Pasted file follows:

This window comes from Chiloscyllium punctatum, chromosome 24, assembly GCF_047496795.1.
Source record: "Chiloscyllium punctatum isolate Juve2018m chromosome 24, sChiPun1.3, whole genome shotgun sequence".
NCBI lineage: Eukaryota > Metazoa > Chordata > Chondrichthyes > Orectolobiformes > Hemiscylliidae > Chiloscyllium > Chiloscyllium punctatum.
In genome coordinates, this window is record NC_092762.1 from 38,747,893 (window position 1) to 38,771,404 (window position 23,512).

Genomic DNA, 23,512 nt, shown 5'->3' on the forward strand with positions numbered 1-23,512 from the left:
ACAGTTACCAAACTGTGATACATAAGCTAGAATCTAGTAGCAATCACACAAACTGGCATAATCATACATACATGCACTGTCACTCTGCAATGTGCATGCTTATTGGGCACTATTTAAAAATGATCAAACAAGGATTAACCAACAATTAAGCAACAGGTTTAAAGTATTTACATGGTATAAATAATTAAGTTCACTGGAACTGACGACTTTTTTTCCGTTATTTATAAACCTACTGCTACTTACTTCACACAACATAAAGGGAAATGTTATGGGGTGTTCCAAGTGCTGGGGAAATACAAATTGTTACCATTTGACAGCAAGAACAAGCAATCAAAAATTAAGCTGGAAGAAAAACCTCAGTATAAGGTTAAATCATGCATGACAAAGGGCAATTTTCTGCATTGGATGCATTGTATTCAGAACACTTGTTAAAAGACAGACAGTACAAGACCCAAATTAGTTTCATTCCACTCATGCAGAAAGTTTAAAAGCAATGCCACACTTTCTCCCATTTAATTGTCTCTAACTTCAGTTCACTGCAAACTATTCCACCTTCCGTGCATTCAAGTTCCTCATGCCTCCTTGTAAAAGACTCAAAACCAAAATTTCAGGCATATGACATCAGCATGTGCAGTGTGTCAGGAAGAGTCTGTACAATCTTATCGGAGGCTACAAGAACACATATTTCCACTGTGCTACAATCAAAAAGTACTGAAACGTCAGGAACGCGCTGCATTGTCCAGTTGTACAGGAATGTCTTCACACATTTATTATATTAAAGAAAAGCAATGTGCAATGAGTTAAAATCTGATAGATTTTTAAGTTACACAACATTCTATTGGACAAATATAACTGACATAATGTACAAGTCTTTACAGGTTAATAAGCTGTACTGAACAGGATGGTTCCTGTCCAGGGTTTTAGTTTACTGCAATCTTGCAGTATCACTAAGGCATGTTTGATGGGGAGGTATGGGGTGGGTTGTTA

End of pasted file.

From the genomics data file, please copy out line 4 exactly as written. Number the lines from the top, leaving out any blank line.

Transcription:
In genome coordinates, this window is record NC_092762.1 from 38,747,893 (window position 1) to 38,771,404 (window position 23,512).